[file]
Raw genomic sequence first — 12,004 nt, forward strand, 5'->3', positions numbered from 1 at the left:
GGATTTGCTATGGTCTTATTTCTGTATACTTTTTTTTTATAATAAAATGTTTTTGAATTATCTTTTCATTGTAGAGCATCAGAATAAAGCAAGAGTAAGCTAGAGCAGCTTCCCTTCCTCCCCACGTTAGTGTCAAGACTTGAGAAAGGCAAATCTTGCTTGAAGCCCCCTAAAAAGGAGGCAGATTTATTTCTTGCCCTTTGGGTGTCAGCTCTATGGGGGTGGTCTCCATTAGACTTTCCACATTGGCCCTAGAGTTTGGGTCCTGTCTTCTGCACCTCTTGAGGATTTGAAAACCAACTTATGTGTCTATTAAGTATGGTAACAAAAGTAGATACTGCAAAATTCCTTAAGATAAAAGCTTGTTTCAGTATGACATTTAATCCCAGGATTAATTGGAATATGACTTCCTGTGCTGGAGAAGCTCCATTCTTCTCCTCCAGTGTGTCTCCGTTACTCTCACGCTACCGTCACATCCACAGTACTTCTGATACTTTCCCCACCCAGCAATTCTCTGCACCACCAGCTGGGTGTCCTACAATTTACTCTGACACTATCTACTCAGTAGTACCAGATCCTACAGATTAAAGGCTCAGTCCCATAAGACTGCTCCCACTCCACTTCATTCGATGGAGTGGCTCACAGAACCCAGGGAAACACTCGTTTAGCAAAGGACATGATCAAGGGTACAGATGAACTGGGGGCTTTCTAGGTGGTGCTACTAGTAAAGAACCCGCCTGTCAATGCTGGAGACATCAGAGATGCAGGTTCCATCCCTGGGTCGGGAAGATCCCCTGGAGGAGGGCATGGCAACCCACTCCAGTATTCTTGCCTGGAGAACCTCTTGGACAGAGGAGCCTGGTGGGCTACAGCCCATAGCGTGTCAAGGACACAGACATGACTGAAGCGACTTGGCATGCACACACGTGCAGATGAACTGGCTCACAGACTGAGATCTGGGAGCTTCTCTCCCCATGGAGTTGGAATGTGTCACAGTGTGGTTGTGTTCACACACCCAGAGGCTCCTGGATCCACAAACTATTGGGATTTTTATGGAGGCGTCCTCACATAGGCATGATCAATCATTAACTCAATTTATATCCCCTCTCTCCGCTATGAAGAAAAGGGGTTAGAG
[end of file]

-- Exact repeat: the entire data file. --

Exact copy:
Raw genomic sequence first — 12,004 nt, forward strand, 5'->3', positions numbered from 1 at the left:
GGATTTGCTATGGTCTTATTTCTGTATACTTTTTTTTTATAATAAAATGTTTTTGAATTATCTTTTCATTGTAGAGCATCAGAATAAAGCAAGAGTAAGCTAGAGCAGCTTCCCTTCCTCCCCACGTTAGTGTCAAGACTTGAGAAAGGCAAATCTTGCTTGAAGCCCCCTAAAAAGGAGGCAGATTTATTTCTTGCCCTTTGGGTGTCAGCTCTATGGGGGTGGTCTCCATTAGACTTTCCACATTGGCCCTAGAGTTTGGGTCCTGTCTTCTGCACCTCTTGAGGATTTGAAAACCAACTTATGTGTCTATTAAGTATGGTAACAAAAGTAGATACTGCAAAATTCCTTAAGATAAAAGCTTGTTTCAGTATGACATTTAATCCCAGGATTAATTGGAATATGACTTCCTGTGCTGGAGAAGCTCCATTCTTCTCCTCCAGTGTGTCTCCGTTACTCTCACGCTACCGTCACATCCACAGTACTTCTGATACTTTCCCCACCCAGCAATTCTCTGCACCACCAGCTGGGTGTCCTACAATTTACTCTGACACTATCTACTCAGTAGTACCAGATCCTACAGATTAAAGGCTCAGTCCCATAAGACTGCTCCCACTCCACTTCATTCGATGGAGTGGCTCACAGAACCCAGGGAAACACTCGTTTAGCAAAGGACATGATCAAGGGTACAGATGAACTGGGGGCTTTCTAGGTGGTGCTACTAGTAAAGAACCCGCCTGTCAATGCTGGAGACATCAGAGATGCAGGTTCCATCCCTGGGTCGGGAAGATCCCCTGGAGGAGGGCATGGCAACCCACTCCAGTATTCTTGCCTGGAGAACCTCTTGGACAGAGGAGCCTGGTGGGCTACAGCCCATAGCGTGTCAAGGACACAGACATGACTGAAGCGACTTGGCATGCACACACGTGCAGATGAACTGGCTCACAGACTGAGATCTGGGAGCTTCTCTCCCCATGGAGTTGGAATGTGTCACAGTGTGGTTGTGTTCACACACCCAGAGGCTCCTGGATCCACAAACTATTGGGATTTTTATGGAGGCGTCCTCACATAGGCATGATCAATCATTAACTCAATTTATATCCCCTCTCTCCGCTATGAAGAAAAGGGGTTAGAG